“Don’t get mad, get even.”
Revenge. It’s a dirty word looked down upon by our society — we look to turn the other cheek, let bygones be bygones and to give people the benefit of the doubt. An eye for an eye leaves the whole world blind and many moralistic lessons have been given to let us know that those who claim revenge feel nothing after they’ve done so.
But this isn’t a movie. It’s not TV, literature or the comics. It’s real life. And things work a little differently here.
Without a doubt, I agree that revenge is a bad thing. but the energies that fuel you from the act that sparked the revenge don’t necessarily have to be so!
Let me clarify with a few examples:
- many “nerds” who’re bullied and mocked in high school wind up becoming wealthy tech, science and business icons, if only to prove their worth to the world
- many a movie show a protagonist overcoming the villain without claiming their ultimate revenge, learning that the pain they were forced to endure only made them stronger in the end
- many victims of injustices around the world chose to create organizations to help others in the same situation rather than try to make the lives of those who hurt them any worse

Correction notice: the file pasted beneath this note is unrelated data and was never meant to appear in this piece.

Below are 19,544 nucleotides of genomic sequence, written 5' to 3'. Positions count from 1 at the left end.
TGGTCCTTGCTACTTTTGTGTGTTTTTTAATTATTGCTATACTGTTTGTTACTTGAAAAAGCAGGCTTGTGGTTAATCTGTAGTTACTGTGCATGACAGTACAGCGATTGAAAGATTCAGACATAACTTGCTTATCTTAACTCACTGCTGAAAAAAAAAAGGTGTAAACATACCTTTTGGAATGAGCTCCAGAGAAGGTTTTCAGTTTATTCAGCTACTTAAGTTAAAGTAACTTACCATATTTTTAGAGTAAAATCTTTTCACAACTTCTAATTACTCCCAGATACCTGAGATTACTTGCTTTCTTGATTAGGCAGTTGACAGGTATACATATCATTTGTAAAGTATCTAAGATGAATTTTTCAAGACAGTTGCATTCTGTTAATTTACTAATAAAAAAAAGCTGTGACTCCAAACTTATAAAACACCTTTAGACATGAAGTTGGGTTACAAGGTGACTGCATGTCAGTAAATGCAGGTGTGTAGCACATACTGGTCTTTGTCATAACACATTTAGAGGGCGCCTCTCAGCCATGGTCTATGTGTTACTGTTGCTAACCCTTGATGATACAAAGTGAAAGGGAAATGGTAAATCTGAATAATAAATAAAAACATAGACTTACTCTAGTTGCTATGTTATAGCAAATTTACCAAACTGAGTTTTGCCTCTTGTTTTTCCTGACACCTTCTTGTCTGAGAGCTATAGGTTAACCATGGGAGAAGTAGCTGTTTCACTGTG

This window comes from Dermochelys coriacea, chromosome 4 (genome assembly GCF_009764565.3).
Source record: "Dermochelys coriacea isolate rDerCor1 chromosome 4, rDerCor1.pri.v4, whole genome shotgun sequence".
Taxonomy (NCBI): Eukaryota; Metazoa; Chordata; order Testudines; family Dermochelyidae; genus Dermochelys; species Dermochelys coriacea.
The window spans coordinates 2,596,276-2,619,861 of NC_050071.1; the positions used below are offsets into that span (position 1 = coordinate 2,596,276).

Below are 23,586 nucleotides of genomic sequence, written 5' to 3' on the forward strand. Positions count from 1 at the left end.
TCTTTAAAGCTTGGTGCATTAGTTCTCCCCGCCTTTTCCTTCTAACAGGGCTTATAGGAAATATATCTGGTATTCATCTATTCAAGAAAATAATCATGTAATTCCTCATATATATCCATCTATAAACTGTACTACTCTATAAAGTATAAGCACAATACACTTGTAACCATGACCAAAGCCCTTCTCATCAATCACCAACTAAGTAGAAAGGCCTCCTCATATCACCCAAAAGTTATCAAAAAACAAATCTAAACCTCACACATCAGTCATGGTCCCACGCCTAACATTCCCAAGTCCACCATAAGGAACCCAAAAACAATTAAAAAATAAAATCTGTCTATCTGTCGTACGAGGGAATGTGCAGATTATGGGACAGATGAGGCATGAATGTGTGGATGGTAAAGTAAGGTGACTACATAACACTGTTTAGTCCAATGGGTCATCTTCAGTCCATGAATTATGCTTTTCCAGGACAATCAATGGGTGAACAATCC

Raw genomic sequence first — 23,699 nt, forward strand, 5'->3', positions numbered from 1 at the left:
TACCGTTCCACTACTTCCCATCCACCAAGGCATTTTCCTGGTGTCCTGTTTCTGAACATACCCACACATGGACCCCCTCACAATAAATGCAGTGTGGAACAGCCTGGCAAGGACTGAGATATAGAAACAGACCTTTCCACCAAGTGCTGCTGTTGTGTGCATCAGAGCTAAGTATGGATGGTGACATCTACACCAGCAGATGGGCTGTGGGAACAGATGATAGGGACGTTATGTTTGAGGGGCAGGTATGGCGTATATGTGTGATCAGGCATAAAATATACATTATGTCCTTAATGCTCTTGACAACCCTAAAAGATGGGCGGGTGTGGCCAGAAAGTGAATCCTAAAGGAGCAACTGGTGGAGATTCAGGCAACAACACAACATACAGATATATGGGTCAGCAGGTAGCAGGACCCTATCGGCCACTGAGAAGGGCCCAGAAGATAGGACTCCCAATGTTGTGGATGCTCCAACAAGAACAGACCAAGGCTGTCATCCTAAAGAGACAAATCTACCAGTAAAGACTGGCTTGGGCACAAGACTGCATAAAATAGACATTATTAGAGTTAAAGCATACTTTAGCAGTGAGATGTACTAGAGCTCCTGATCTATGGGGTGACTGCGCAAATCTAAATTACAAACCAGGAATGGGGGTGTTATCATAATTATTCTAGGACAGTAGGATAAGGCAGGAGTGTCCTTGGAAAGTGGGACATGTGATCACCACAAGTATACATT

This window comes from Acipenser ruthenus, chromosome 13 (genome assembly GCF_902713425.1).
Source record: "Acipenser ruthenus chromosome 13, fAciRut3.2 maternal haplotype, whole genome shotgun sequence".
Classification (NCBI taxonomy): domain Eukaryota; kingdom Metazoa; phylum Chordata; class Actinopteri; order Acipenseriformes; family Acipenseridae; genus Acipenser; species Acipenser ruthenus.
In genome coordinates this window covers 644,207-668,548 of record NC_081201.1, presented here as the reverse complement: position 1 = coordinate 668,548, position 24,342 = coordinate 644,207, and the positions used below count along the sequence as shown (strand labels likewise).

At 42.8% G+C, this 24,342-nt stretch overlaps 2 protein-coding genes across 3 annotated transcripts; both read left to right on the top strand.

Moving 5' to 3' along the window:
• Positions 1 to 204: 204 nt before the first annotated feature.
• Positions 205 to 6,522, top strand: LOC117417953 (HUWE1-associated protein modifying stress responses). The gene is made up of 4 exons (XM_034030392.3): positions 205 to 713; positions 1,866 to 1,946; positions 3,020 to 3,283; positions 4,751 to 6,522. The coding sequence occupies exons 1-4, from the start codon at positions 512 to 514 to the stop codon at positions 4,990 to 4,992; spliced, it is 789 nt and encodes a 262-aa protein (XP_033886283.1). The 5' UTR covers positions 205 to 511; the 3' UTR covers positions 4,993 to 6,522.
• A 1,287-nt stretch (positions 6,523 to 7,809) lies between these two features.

It’s all about a redirection of our energies. When someone has wronged us or we’ve established a rival for ourselves, we feel a surge of adrenaline when we’re doing anything that might lessen their hold over us. If we go about it in the right way, we can use the very things that anger and upset us to do progressive and constructive things in the world!
So the next time someone does something that rubs you the wrong way, it’s not wise to get mad. Perhaps it’s not even about getting even. No, perhaps we should follow the advice that Ivana Trump gave when she was divorcing Donald:
“Don’t get mad — get everything.”
–Casey E. Palmer